GERARD: Well, look it, I think that that’s a misinterpretation of what was going on. You’ve got to look at the bill that passed the House. The bill that passed the House is the bill that we all would have been much better off with. President Obama supported that bill; President Obama helped shape that bill. It had a good public option. It had a lot of things in it. Then you got to go and work with the Senate, and he worked real hard trying to get those that were trying to resist that approach—.

JAY: But why did he hand the stage to Bacchus? I mean, why would you hand over such an important agenda to a conservative Democrat?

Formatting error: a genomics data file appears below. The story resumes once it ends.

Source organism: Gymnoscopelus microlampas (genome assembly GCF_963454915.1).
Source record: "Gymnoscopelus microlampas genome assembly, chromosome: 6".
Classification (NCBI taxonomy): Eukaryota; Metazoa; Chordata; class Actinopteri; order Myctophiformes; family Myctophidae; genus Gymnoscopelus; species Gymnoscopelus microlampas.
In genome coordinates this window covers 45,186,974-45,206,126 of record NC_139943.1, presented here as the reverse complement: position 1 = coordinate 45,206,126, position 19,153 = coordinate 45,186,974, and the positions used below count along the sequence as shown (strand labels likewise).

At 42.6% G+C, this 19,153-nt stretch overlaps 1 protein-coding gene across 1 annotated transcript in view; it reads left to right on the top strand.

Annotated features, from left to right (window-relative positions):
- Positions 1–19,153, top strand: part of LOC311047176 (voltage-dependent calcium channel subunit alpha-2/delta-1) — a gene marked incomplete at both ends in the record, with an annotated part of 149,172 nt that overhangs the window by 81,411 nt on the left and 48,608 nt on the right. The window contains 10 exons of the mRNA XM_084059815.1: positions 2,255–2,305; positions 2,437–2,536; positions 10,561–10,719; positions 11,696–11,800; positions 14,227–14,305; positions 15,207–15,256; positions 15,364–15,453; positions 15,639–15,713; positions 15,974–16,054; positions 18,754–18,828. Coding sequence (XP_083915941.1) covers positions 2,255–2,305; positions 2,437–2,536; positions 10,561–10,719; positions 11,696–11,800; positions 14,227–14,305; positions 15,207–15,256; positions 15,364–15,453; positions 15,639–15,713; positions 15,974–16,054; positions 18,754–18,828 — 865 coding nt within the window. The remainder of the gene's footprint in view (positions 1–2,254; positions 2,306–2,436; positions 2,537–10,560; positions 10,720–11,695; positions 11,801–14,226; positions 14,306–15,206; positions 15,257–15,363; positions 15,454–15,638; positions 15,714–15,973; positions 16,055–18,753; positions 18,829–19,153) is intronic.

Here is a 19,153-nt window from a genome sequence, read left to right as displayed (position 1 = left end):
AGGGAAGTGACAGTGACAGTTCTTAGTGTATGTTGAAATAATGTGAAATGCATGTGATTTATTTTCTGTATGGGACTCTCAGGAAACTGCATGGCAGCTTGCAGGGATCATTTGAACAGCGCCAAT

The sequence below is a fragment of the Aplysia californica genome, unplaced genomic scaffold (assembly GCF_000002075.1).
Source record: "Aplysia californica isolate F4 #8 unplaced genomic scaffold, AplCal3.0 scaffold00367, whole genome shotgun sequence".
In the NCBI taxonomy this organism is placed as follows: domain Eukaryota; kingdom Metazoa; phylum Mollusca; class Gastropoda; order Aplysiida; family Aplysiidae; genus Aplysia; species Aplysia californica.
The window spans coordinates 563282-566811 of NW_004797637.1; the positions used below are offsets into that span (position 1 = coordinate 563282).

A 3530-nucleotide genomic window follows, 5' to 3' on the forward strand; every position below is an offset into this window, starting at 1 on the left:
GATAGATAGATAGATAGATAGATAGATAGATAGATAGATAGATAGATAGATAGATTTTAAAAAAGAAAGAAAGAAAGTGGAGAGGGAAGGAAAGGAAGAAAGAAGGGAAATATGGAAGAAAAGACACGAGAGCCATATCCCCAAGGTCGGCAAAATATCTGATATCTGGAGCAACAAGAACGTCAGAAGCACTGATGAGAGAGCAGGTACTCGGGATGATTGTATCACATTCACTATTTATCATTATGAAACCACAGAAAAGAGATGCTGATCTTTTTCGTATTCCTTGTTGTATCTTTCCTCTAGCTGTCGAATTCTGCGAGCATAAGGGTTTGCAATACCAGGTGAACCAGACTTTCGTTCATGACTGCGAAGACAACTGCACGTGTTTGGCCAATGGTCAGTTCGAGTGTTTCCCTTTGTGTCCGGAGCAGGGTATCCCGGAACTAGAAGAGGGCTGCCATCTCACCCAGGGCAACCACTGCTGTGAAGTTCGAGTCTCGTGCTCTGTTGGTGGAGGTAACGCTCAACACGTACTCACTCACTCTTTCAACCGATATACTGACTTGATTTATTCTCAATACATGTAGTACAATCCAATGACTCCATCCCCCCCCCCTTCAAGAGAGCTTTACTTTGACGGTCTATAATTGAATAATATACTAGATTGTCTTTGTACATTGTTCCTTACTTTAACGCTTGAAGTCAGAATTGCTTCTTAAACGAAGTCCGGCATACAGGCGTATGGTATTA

GERARD: I could say that the agenda that was brought in place the last time we took health care on was one that was run by the White House, and it failed. So, you know, you needed to have the votes to get it. And if there’s a third person I should be mad at besides Ben Nelson and Blanche Lincoln, it is the senator from Montana. I have a hard time saying his name sometimes. We took and elected a majority in the Senate, and then this guy who’s chairman of the Senate Finance Committee takes his majority and gives it up, and he sets an equal committee of three conservative Democrats with three right-wing Republicans and says we’re going to talk about health care. At that point in time, I think he put the whole public option at risk. I think what he did by refusing to have a debate on single-payer—he wouldn’t even let single-payer enter into the debate. I know why he didn’t do that, ’cause if single-payer would have got into the debate, we’d have found out that we could save $400 billion a year with single-payer—he lost his argument. So there’s a number of corporate Democrats that we ought to be angry at. But I’m not going to say that this was the president’s fault. He supported the bill that came out of the House that was a good bill. It wasn’t single-payer, but it was a hell of a lot better than we ended up.